10. Jan 29, 2012
    8
    Although it is a bit too long and it lacks a dramatic story like promised, The Tree of Life does bring emotion, and offers Brad Pitt at his best along with Jessica Chastain bringing a wonderful performance. And the film is just beautifully shot and it has the best visual effects I have seen in a long time. I give this film 82%.â
  11. Jan 26, 2012
    7
    the photographic effects in this film is really upto something
    plus mallick's bit unorthodox
    some religious senses are also there
    overall watchable.(7/10)
  12. Jan 26, 2012
    10
    Tree of Life was a movie that I found incredibly confusing on my first viewing. Throughout the film I kept on wondering if I liked what I was seeing or if I thought it was rubbish. For days afterwards, however, I found myself reflecting upon the film that I had seen. It stuck with me. It penetrated my heart and made me reflect upon my own journey through this messy life. I viewed the filmTree of Life was a movie that I found incredibly confusing on my first viewing. Throughout the film I kept on wondering if I liked what I was seeing or if I thought it was rubbish. For days afterwards, however, I found myself reflecting upon the film that I had seen. It stuck with me. It penetrated my heart and made me reflect upon my own journey through this messy life. I viewed the film a second time, and found that I absolutely loved it. I feel that it is the most visually stunning movie to have been produced in years. It's definitely better with a repeated viewing if you can bring yourself to watch it a second time. Expand
  13. Jan 25, 2012
    7
    While this film is beautifully crafted and shot, it misses the mark in telling a coherent story. If you are looking for a very artistic and visually strong film, this film may appeal to your tastes. As someone who likes being able to follow the plot of a story, I cannot say Tree of Life accomplishes that.
  14. Jan 23, 2012
    7
    I suspect this film will forever be underrated and misunderstood. That would be unfortunate due to Pitt's excellent performance as a naturalistic, authoritarian yet loving father trying to raise his boys with his graceful wife. Many scenes are visually stunning, but the pacing of this film is hard to latch on to. If the film were 30 mins less in duration, the pace would seem more bearable.I suspect this film will forever be underrated and misunderstood. That would be unfortunate due to Pitt's excellent performance as a naturalistic, authoritarian yet loving father trying to raise his boys with his graceful wife. Many scenes are visually stunning, but the pacing of this film is hard to latch on to. If the film were 30 mins less in duration, the pace would seem more bearable. Though symbolistic overtones and undertones dominate the goal of this film, it is almost as if it can't make up it's mind......documentary or movie? Both portions are equally enthralling, but the juxtaposition of both is hard to digest.....which is why this film won't hit home for the masses as fast as other films do. Expand
  15. Jan 17, 2012
    9
    Honestly I don't know if five years from now I'll consider this the next 2001: A Space Odyssey (which compared to this movie is actually straightforward) or if I'll be wondering what the heck I was thinking falling for Malick's pretentiousness. But my feeling right now is that I was enlightened by watching this movie totally unlike anything I've see before. It's one of the most visuallyHonestly I don't know if five years from now I'll consider this the next 2001: A Space Odyssey (which compared to this movie is actually straightforward) or if I'll be wondering what the heck I was thinking falling for Malick's pretentiousness. But my feeling right now is that I was enlightened by watching this movie totally unlike anything I've see before. It's one of the most visually astounding films I've ever seen, well acted, and incomprehensible but not in a frustrating way, at least not me. Don't try to understand it all, just absorb it. Expand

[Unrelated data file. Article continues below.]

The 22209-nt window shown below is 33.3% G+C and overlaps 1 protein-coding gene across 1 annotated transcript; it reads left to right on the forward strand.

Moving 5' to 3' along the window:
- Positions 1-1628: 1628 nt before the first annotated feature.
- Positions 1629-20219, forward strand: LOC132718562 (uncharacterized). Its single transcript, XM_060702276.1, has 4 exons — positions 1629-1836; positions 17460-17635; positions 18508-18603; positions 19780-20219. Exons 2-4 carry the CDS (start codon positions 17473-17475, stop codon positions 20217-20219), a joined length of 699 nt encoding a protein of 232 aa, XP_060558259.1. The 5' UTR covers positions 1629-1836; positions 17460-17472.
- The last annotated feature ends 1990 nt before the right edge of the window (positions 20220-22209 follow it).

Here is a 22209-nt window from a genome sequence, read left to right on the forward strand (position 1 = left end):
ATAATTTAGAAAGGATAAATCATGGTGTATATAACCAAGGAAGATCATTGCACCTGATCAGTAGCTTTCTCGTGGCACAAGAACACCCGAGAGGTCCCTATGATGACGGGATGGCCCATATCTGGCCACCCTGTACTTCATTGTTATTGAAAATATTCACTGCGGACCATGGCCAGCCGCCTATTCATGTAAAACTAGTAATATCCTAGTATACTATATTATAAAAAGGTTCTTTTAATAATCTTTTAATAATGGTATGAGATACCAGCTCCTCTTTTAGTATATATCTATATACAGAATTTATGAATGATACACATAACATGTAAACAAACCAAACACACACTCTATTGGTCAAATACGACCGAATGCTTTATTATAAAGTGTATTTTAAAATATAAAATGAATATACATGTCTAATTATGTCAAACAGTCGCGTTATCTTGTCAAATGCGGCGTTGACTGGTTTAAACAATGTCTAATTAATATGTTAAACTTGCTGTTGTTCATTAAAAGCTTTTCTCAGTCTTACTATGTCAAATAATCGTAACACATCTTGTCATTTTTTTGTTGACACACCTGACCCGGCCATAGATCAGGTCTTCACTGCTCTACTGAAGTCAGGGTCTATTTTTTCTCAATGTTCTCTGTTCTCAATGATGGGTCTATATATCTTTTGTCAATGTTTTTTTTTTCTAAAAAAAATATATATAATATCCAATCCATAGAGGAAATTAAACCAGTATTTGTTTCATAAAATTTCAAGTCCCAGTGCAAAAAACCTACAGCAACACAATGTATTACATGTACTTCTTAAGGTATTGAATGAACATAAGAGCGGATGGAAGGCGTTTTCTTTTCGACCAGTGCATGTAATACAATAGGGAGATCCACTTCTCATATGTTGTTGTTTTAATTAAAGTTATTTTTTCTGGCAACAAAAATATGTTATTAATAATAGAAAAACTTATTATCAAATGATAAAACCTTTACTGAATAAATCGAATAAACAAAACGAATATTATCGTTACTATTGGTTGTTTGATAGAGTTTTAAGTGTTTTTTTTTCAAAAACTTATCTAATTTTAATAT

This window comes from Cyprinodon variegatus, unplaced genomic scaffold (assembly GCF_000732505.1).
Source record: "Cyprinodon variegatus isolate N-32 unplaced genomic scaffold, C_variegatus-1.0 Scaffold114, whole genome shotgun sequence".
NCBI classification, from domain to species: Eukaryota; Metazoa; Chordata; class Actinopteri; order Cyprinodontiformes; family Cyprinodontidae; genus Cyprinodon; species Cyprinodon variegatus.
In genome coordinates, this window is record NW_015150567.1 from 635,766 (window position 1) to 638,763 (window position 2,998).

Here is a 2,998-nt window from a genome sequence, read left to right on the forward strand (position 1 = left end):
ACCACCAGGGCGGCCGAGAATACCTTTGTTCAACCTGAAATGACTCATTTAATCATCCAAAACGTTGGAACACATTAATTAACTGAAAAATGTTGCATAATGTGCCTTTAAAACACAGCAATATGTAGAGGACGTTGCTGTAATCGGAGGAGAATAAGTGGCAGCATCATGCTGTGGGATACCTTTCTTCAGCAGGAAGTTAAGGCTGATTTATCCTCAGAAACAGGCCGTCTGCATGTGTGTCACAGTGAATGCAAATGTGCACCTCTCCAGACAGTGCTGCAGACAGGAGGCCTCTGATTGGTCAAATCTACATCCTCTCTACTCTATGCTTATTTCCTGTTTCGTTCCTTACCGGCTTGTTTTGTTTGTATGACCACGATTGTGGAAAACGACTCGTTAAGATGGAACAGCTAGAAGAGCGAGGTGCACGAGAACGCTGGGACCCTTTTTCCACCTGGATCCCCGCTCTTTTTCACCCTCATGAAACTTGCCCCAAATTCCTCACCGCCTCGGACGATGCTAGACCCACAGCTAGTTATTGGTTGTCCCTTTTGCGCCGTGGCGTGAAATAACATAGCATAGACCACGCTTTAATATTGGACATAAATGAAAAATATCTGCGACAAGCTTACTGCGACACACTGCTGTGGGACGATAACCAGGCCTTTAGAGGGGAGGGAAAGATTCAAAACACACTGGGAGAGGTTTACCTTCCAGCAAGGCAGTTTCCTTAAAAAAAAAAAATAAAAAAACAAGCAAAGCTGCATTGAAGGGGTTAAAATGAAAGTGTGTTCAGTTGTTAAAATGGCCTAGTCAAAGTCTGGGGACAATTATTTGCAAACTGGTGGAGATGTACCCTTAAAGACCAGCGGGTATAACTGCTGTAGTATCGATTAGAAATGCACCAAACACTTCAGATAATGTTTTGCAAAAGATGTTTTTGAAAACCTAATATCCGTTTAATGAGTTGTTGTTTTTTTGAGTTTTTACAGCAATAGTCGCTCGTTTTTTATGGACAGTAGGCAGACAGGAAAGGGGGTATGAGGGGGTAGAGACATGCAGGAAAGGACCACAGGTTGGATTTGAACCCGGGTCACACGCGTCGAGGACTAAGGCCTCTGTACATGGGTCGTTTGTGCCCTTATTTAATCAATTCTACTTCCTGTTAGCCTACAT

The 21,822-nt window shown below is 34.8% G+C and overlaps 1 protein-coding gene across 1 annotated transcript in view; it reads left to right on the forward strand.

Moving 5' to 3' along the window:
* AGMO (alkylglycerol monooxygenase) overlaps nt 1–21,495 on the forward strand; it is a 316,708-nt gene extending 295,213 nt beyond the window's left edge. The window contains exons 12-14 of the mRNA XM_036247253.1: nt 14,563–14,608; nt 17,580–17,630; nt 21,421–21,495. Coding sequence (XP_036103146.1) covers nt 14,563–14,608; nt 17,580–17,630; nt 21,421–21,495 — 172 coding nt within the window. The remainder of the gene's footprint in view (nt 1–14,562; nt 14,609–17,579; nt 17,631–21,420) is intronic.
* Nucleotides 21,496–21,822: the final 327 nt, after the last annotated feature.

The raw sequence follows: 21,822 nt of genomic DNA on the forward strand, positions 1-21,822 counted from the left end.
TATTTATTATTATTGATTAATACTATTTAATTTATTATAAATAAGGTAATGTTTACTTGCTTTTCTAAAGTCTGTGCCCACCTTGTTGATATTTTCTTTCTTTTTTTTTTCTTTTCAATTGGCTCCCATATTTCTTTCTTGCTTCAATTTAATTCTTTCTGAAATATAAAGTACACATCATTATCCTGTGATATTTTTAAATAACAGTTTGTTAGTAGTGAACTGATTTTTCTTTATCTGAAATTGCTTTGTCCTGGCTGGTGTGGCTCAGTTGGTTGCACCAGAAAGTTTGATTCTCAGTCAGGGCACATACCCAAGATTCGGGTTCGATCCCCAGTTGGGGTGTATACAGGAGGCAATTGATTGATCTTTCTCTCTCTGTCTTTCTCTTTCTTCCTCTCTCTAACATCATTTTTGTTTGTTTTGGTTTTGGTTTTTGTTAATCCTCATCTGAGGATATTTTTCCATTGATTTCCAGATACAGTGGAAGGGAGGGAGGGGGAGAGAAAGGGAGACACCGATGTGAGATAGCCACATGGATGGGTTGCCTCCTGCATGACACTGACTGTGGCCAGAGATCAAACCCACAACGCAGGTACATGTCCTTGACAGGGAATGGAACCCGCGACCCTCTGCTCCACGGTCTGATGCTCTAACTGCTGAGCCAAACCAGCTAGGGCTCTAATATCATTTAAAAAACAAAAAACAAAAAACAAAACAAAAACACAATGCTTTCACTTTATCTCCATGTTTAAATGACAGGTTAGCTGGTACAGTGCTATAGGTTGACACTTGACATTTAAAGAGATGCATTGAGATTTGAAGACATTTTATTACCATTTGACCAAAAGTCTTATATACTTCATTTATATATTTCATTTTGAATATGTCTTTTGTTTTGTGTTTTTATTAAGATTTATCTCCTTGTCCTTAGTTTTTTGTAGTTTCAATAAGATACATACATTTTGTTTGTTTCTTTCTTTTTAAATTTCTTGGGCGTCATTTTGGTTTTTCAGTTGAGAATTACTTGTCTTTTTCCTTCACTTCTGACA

16. Jan 9, 2012
    10
    This movie is reminiscent to those dreams where you start falling, but you never stop, only a lot more pleasant. The movie buds open like a flower longing for light, and even if it does so slowly, it does so perfectly as well. Malick approaches the concept of life with such grace, knowledge, and poise, that it causes you to question life yourself, more than you ever have. Acting here wasThis movie is reminiscent to those dreams where you start falling, but you never stop, only a lot more pleasant. The movie buds open like a flower longing for light, and even if it does so slowly, it does so perfectly as well. Malick approaches the concept of life with such grace, knowledge, and poise, that it causes you to question life yourself, more than you ever have. Acting here was great (just probably not award-worthy, except from Chastain), and it helped supplement the story. Most important to the picture, though, was the picture itself. This movie was shot beautifully and exceptionally, and scenes from the beginning of life were so eye-opening, that they made following this movie irresistible. Overall, this movie is a must-see, and should be up for many more film awards to come. Expand